industry relations at UtiliCorp United, a Kansas City, Mo.-based
utility company. While its industry is not making the headlines
like biotechnology or computer software, UtiliCorp has soared into
the international market since gas and energy suppliers were
deregulated in the mid-1990s.
“Eight years ago, we started out with two trade shows and one
customer event,” says Leaders, a 14-year veteran of the company.
Now, she handles an annual average of 50 conferences and
Once a Midwest regional company, UtiliCorp has merged with or
acquired nearly a dozen companies in the past few years and has
international holdings in Germany, Scandinavia, Spain and the
United Kingdom. Growth into new areas of the business has forced
corporate planners like Leaders to refocus marketing efforts and to
plan events that are better suited for Utilicorp’s new clients. For
example, Aquila Energy, a subsidiary that handles most of
Utilicorp’s trade shows and customer events, has drastically cut
the firm’s presence at trade shows, where potential customers are
exposed to competitors. Instead, Aquila, also based in Kansas City,
is focusing on individual customer events where executives from one
firm are invited to familiarize themselves with Aquila
Leaders’ position was created last year specifically for these
customer-focused events. The new responsibility required Leaders to
learn fast. The challenge is even more “interesting,” she laughs,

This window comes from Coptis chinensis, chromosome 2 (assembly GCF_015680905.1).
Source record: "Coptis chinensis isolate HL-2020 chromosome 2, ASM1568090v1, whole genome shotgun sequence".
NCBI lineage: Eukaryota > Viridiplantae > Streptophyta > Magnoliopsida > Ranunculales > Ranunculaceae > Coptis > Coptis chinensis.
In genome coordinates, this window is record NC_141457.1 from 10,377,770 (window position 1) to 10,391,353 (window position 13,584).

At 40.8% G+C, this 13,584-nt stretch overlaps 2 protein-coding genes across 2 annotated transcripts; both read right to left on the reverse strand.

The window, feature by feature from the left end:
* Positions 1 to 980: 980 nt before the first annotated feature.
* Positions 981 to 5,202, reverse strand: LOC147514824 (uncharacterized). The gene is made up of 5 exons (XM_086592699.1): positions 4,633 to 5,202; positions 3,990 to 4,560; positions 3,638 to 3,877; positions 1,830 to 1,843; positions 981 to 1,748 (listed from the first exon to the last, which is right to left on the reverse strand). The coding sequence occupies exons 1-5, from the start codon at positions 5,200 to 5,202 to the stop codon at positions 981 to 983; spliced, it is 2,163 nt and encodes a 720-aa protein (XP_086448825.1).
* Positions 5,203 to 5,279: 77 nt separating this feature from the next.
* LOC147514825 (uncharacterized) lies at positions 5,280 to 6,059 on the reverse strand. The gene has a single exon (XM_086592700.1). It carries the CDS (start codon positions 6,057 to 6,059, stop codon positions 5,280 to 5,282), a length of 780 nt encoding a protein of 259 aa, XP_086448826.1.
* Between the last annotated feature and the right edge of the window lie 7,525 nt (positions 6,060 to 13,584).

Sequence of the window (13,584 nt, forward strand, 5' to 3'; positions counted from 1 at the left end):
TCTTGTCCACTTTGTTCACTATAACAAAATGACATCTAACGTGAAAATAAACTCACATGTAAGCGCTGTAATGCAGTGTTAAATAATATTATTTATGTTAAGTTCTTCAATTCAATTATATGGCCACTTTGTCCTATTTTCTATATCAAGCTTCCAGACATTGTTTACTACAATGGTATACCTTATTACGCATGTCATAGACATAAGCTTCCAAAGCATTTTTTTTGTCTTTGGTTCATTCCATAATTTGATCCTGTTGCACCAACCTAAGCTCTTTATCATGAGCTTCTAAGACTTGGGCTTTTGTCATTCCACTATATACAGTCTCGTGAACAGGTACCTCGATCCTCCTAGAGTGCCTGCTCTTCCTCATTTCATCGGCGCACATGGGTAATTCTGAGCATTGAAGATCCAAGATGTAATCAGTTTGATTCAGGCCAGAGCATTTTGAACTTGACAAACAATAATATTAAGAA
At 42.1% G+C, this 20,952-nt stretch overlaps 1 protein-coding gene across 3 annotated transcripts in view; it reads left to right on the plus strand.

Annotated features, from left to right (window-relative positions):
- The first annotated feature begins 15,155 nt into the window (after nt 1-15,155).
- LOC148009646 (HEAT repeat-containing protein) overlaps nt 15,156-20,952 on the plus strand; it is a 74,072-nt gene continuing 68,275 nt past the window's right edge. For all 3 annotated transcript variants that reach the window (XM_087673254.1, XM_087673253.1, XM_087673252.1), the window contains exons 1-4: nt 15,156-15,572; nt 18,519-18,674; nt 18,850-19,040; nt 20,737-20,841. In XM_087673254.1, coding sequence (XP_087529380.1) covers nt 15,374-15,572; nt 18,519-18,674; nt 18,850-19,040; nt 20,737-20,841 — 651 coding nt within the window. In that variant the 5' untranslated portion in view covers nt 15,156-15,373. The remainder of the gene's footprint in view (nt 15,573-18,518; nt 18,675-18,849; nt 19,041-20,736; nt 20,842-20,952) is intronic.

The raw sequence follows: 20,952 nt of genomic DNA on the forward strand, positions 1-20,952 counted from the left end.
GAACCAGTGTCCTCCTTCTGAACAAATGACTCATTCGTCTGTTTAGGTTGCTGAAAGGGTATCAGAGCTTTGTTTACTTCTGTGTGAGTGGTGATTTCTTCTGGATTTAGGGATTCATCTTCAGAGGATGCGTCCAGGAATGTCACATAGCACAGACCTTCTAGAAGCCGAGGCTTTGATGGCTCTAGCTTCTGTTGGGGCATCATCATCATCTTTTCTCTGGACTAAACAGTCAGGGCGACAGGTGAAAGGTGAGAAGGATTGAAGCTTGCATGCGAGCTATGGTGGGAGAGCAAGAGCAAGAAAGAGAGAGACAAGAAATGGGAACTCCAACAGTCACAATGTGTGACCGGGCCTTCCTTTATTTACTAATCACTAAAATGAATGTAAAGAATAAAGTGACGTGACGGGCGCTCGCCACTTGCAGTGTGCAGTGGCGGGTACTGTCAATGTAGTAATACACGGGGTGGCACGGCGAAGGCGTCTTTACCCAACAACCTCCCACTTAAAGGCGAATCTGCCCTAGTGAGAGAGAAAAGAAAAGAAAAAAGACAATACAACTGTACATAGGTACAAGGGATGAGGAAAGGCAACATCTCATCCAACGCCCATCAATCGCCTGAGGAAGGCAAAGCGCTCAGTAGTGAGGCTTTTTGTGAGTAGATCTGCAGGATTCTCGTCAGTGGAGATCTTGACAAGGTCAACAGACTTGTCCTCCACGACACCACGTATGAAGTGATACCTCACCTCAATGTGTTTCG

when her lead time is two months.
The dollars she deals with can be intimidating, too. For a
recent golf gathering for 12 executive clients, Leaders’ budget
topped that of most events she has planned throughout her career.
She turned to the expertise of an outside planning firm that
specializes in golf meetings to pull off touches like hiring chefs
to cook at private homes that had been rented for the occasion.
Sheer volume will increasingly force Leaders to outsource
functions like site inspections and on-site logistics. “I recognize
my limitations,” says Leaders, but slowing down the growth in
meetings is not an option. “With the emerging global marketplace
for energy, I have to [take advantage] of this deregulation.”
Her new focus has enabled Leaders to play the role of
consultant. She often finds herself recommending to executives the
best clients to invite to various events. “I know the buzz in the
industry,” she says. “I read the trades. I pay attention to
mergers. I’ve got my finger on the pulse.”
Leaders also has set up an internal speakers bureau to “manage
the intellectual capital” and assign internal experts to customer
events and conferences.
Her mission is supported by UtiliCorp’s CEO, Richard C. Green
Jr., who says meetings are the key to managing rapid growth. Says
Green, “While technology offers significant gains in personal
productivity, the direct human contact provided by in-person
meetings and conferences will continue to be the heart and soul of
successful business relationships.”
Cisco Systems Inc.
Fortune 500 rank: 146
Last year’s rank: 192
Industry: Network communications
Headquarters: San Jose, Calif.
At last count, Cisco Systems Inc. had acquired 59 companies in six
years, but by the time you read this, the software giant surely
will have snatched up a few more. A titan among its Silicon Valley
brethren, Cisco has spent more than $31.2 billion in the past six
years on acquisitions. It has announced another 10 for this year
alone, “and it’s only May,” says Maryann McLaughlin, human
resources manager for corporate acquisitions.
To call Cisco a fast-growth company is like calling Bill Gates
“comfortable.” The firm doubled its employee count to about 30,000
in two years. Ralph Colunga, manager of global TMME (Travel Metro